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Is Ron Paul's 'delegates-only' strategy working?

  • Author: Ben Anderson
  • Updated: September 27, 2016
  • Published May 16, 2012

2012 Republican presidential candidate Ron Paul ended active campaigning on Monday with his announcement that he would no longer spend money to win votes in states that have yet to hold primaries.

The campaign will continue to lobby to win leadership positions at state conventions and gaining delegates to represent Paul in Florida at the Republican National Convention in August.

Paul's announcement leaves the rest of the primary field wide open for frontrunner Mitt Romney, who already leads in overall votes and delegate counts. Paul's new strategy, though, has already played itself out in Alaska, in unexpected and occasionally controversial ways.

Paul had high hopes for winning in Alaska, and as a testament to that became the only candidate to pay a visit to the Last Frontier during the campaign season, delivering stump speeches in Alaska's two largest cities of Anchorage and Fairbanks in early March.

There, Paul filled rooms with supporters eager to hear about his platform built on fiscal reform and Constitutional liberties. Though Paul's support base was smaller than some of the other candidates', they've been a vocal bunch, and Alaska's Paul backers were no exception.

That became apparent after Alaska's presidential preference poll on Super Tuesday, when Paul came in third behind Romney and Rick Santorum -- the latter who withdrew earlier this month -- and allegations of Paul supporters being turned away or marginalized by more mainstream party candidates began to emerge.

Evan Cutler, an organizer for the group Alaskans for Ron Paul 2012, sent an email to then-Alaska GOP chairman Randy Ruedrich expressing dissatisfaction with the way the preference polling occurred. Ruedrich denied allegations of impropriety.

The Paul campaign later condemned the Alaska Republican Party's allegedly intentional exclusion of Paul delegates from the state's convention over unpaid fees, even after the national campaign offered to pay them.

Then, in late April, Ron Paul's backers showed their conviction when Ruedrich -- who had weathered numerous presidential campaigns and other Alaska political quagmires -- decided not to run for chair again at the state GOP Convention.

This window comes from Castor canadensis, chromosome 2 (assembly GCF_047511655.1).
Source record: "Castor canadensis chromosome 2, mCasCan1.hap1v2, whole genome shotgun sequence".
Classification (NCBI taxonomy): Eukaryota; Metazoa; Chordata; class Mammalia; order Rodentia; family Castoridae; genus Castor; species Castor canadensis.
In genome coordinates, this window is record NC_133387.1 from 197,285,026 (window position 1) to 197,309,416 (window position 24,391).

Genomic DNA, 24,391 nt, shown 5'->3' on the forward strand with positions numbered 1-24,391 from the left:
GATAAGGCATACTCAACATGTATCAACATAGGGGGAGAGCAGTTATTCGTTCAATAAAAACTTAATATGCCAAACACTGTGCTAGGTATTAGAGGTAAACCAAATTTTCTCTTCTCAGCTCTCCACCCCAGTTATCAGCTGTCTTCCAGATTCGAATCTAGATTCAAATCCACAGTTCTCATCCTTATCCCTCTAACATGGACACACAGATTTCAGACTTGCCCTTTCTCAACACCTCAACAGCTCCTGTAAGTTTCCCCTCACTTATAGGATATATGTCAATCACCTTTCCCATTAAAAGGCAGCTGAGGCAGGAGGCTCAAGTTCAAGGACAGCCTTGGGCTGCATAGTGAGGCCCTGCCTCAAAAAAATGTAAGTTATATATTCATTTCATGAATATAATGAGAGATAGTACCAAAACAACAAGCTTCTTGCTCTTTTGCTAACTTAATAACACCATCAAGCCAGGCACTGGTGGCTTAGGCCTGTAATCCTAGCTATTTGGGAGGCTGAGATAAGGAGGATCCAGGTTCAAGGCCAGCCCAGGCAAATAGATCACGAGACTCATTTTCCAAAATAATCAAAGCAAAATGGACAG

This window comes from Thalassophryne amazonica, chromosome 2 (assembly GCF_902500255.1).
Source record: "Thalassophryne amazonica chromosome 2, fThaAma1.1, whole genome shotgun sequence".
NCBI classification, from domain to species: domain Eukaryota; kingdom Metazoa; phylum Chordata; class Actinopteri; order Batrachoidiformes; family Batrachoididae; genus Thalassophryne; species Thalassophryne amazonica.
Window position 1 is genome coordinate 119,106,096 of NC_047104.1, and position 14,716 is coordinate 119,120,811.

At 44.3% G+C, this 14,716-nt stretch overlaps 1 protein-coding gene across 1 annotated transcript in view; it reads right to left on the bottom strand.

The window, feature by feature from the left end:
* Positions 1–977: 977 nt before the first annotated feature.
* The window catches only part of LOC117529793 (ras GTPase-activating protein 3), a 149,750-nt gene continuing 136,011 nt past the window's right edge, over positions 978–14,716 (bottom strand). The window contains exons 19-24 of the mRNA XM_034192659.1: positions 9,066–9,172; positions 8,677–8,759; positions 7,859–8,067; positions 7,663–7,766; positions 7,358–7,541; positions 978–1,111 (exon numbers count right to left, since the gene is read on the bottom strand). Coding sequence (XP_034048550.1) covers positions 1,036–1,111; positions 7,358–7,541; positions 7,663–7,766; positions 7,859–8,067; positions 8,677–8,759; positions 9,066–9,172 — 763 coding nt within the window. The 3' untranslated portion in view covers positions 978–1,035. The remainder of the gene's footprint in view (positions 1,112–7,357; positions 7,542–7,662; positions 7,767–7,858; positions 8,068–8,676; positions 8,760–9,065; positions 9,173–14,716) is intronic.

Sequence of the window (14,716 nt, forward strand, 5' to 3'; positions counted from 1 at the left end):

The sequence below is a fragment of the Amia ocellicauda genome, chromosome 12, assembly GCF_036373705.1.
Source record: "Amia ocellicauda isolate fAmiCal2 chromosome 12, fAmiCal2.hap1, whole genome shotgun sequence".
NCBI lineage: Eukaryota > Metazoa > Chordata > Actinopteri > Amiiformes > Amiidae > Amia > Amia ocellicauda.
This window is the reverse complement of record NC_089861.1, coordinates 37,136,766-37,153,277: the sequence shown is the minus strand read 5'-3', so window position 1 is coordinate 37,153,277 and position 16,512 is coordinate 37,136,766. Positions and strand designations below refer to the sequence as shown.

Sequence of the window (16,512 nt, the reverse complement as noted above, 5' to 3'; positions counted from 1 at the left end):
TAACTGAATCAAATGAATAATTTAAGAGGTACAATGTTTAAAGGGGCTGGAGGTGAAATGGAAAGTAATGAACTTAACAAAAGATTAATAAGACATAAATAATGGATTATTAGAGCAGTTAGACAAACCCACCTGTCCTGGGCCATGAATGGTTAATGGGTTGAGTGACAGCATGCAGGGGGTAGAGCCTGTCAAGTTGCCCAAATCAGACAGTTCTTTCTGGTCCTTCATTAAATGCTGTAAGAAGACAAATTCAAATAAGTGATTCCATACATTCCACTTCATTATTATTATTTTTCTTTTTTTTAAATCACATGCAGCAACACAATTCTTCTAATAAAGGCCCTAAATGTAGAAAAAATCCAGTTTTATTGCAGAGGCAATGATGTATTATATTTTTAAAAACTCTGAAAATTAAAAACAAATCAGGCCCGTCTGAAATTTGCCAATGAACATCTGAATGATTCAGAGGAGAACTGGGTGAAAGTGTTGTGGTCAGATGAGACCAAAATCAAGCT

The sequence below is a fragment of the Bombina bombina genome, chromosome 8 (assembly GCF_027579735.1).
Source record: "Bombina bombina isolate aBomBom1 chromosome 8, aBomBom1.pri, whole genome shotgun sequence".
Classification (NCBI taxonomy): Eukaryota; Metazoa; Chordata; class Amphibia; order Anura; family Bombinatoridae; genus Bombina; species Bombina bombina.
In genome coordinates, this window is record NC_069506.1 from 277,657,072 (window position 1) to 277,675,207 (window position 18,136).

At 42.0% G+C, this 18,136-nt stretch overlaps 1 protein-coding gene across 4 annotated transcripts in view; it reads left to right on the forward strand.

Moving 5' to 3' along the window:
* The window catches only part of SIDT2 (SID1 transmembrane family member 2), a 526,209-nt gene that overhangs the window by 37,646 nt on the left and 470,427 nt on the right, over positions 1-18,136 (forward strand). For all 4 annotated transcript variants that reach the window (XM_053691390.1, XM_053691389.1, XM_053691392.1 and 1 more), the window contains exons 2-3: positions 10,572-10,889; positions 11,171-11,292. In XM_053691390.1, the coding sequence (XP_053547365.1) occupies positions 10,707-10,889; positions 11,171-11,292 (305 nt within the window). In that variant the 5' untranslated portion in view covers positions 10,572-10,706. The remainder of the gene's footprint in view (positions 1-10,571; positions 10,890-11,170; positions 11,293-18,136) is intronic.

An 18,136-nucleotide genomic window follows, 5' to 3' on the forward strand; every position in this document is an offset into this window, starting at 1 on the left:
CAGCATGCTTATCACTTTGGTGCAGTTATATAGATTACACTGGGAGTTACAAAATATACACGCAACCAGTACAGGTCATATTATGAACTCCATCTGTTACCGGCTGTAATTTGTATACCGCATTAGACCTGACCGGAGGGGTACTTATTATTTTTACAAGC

Instead of installing a more "establishment" Republican to fill the seat, it was Paul supporter Russ Millette who was picked to lead by Republicans at the convention. Millette, 66, was a virtual unknown, having lived off and on in Alaska over the years. Debra Holle Brown, another Paul backer, was elected to co-chair of the state GOP.

Failed U.S. Senate candidate Joe Miller -- a tea party supporter perhaps best known for having his security detail handcuff Alaska Dispatch's editor during his 2010 run -- and Paul supporters alike celebrated the toppling of Alaska's old-guard Republicans.

But that wasn't the only hubbub caused by Paul supporters at the convention.

Some of them booed Republican Alaska Sen. Lisa Murkowski and guest speaker Sen. John Barrasso (R-Wyo.) when they addressed the crowd. Barrasso drew fire from some members of the audience when he announced his support for Mitt Romney, prompting chants for Ron Paul.

Though Paul won only six delegates in Alaska, the changing of the guard within the party could also change the way that Republican activities are carried out within the state. And based on the Paul campaign's recent announcement, that might be good enough to change the "politics-as-usual" that Paul campaigns against.

"Our campaign will continue to work in the state convention process," the statement reads. "We will continue to take leadership positions, win delegates, and carry a strong message to the Republican National Convention that Liberty is the way of the future."

Now, the Paul campaign will attempt to replicate its Alaska success elsewhere in the country.

Contact Ben Anderson at ben(at)

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